Many people seem to be confused and worried these days regarding the volatile movement of Rupee vs. the Dollar, especially the IT Professionals and the exporters. I get query from many of my friends who have kept their dollar earnings in their foreign bank accounts hoping to get better exchange rate later. But the recent currency movement has left them scratching their head in anticipation of what to do now. The exporters are also affected but they have the ability to hedge their dollar receivables and are hence comparatively less exposed to these wild swings. I have been asked by many people about what is the future of dollar vis - a - vis the rupee.
Considering the current economic situation in India and worldwide, specially U.S, I believe we should see rupee stabilizing to depreciating from current levels of around 44.50. Some of the facts supporting such belief are:
1. Quantitative easing bottoming out in U.S: The interest rate in U.S have been kept abysmally low for quite long now, and the expectation of another round of easing and thus flushing of around $500 Billion by FEDERAL GOVT. into the system to boost demand is already priced in the dollar. With no further easing visible in near future, the dollar is expected to start appreciating against other currencies in short to medium term.
2. Rate tightening topping out in India: The RBI was the first among all the emerging economies to reverse the easing process that was happening all over the world in 2008-2009. RBI has been slowly moving the interest rate up since the early 2010 to fight the Inflation Daemon. This rate tightening has started to slowdown the overall economy now. The IIP data of August was unexpectedly low which has left D.Subarao scratching his head, as he is not left with many amours to fight Inflation and fuel growth simultaneously. With no expectation of further rate hike, the rupee will find it difficult to appreciate against dollar from these levels.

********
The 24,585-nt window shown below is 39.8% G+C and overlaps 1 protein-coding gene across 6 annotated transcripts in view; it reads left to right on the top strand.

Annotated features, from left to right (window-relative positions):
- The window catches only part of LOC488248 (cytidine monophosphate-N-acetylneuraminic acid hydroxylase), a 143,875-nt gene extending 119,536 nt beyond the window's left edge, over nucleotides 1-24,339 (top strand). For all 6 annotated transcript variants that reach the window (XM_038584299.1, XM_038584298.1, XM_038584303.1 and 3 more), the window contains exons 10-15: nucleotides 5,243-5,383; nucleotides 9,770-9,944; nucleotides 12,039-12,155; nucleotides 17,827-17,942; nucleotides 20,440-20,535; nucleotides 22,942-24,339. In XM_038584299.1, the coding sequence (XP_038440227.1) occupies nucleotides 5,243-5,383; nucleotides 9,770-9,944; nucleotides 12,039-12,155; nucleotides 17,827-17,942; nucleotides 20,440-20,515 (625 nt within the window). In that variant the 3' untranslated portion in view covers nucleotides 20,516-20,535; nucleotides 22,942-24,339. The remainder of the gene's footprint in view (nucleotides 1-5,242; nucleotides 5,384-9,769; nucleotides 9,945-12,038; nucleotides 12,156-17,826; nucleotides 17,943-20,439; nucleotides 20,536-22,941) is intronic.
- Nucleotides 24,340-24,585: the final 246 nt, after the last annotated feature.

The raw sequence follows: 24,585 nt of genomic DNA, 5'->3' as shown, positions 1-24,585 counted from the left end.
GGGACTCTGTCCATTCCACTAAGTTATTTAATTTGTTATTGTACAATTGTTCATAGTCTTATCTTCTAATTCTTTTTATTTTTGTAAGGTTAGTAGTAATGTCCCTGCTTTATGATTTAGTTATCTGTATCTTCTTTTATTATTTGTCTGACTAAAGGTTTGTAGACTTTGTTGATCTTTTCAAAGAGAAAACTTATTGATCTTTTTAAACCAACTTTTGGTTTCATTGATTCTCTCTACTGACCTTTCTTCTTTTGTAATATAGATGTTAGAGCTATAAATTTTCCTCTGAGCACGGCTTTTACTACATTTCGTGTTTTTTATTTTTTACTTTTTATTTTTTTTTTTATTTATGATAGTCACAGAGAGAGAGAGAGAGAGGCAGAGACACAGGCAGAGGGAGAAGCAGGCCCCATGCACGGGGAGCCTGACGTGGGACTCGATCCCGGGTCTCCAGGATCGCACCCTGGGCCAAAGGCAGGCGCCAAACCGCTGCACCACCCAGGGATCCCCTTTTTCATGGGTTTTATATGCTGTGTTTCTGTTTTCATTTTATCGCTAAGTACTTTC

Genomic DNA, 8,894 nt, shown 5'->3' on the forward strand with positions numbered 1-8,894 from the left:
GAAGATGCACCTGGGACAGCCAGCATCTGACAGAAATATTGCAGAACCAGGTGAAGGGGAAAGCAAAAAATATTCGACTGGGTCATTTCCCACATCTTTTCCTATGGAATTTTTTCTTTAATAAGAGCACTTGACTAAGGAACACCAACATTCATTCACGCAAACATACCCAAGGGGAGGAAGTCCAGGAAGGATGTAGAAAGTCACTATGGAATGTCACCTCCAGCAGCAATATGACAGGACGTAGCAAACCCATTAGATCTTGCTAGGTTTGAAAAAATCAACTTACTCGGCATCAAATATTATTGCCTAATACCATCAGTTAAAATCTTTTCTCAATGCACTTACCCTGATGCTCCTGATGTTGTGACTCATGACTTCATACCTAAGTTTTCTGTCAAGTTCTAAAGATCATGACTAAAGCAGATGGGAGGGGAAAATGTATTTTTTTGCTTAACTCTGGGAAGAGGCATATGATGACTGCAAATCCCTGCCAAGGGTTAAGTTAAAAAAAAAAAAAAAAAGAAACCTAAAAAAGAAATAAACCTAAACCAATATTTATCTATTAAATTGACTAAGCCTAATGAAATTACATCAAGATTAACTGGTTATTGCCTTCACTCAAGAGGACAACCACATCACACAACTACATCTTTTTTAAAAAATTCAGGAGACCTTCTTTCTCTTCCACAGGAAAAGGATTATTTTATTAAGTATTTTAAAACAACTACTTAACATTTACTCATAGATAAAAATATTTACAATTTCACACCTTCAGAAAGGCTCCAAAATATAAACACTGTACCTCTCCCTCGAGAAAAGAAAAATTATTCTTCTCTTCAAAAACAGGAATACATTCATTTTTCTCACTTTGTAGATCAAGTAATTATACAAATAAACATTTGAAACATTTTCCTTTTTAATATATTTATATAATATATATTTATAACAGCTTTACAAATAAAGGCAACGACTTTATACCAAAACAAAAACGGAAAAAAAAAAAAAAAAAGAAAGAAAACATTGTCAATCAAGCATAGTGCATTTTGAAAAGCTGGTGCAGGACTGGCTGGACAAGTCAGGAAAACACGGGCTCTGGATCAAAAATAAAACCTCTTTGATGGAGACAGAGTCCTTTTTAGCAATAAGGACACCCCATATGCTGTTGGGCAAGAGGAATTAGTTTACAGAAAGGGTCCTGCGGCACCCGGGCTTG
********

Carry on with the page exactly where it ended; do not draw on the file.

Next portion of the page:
3. Widening Trade Deficit: The trade Deficit, which is total import minus total export, is now running at around $13 Billion a month. With oil rising above $80 recently the deficit is expected to get widened from here until and unless government starts incentivizing the export. But at 44.50 to a dollar our export competitiveness has come down considerably vis - a vis other emerging economies. This cycle is itself expected to put lot of pressure on rupee in next 6-12 months.
4. Indian Stock Market Stabilizing: The SENSEX and NIFTY has appreciated a lot in last 2 months. Coupled with the rupee appreciation the FIIs who were lucky to enter India at the start of the year have made double gains. Seeing this many more FIIs started coming recently hoping to reap double benefits of both Equity and Rupee appreciation. But unfortunately both of them seem to be exhausted at these levels and the recent entrants have hardly made any money. So the Short terms FII money which came in to make quick bucks might start moving out and thus put pressure on both Rupee and Equities.
Note: Currency movement is dependent on infinite number of factors and cannot be predicted with high precision. But by reading the economic conditions one can take informed decisions on the direction and not get panicked by volatile movements.
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